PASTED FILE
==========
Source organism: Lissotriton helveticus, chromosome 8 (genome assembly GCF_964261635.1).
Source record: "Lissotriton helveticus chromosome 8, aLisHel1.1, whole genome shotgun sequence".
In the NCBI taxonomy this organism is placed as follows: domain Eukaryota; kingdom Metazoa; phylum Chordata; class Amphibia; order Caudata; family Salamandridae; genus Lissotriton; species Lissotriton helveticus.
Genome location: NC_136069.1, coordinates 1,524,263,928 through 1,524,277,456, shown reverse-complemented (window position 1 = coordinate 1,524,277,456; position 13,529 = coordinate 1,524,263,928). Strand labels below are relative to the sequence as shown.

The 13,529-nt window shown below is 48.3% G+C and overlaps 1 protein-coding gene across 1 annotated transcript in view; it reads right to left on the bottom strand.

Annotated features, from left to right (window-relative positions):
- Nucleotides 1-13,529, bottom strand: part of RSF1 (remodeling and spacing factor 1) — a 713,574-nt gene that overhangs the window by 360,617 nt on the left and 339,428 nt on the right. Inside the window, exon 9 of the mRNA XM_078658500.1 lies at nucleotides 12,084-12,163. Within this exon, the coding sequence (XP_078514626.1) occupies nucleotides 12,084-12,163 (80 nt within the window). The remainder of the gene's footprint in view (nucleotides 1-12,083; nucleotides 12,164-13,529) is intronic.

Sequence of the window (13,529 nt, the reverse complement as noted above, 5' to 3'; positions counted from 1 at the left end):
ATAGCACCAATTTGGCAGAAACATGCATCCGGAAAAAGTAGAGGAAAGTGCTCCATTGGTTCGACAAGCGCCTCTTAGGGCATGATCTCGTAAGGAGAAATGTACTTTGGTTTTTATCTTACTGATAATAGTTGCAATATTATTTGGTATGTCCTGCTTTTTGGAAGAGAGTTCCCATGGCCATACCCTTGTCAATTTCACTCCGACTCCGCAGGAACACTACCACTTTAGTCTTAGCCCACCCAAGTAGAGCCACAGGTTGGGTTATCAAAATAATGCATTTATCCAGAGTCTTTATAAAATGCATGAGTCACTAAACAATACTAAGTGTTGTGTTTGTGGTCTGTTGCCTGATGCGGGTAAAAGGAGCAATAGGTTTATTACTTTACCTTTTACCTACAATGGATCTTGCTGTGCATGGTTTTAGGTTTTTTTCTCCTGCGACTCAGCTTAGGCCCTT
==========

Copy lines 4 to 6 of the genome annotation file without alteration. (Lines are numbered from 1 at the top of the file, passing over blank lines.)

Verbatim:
Genome location: NC_136069.1, coordinates 1,524,263,928 through 1,524,277,456, shown reverse-complemented (window position 1 = coordinate 1,524,277,456; position 13,529 = coordinate 1,524,263,928). Strand labels below are relative to the sequence as shown.

The 13,529-nt window shown below is 48.3% G+C and overlaps 1 protein-coding gene across 1 annotated transcript in view; it reads right to left on the bottom strand.

Annotated features, from left to right (window-relative positions):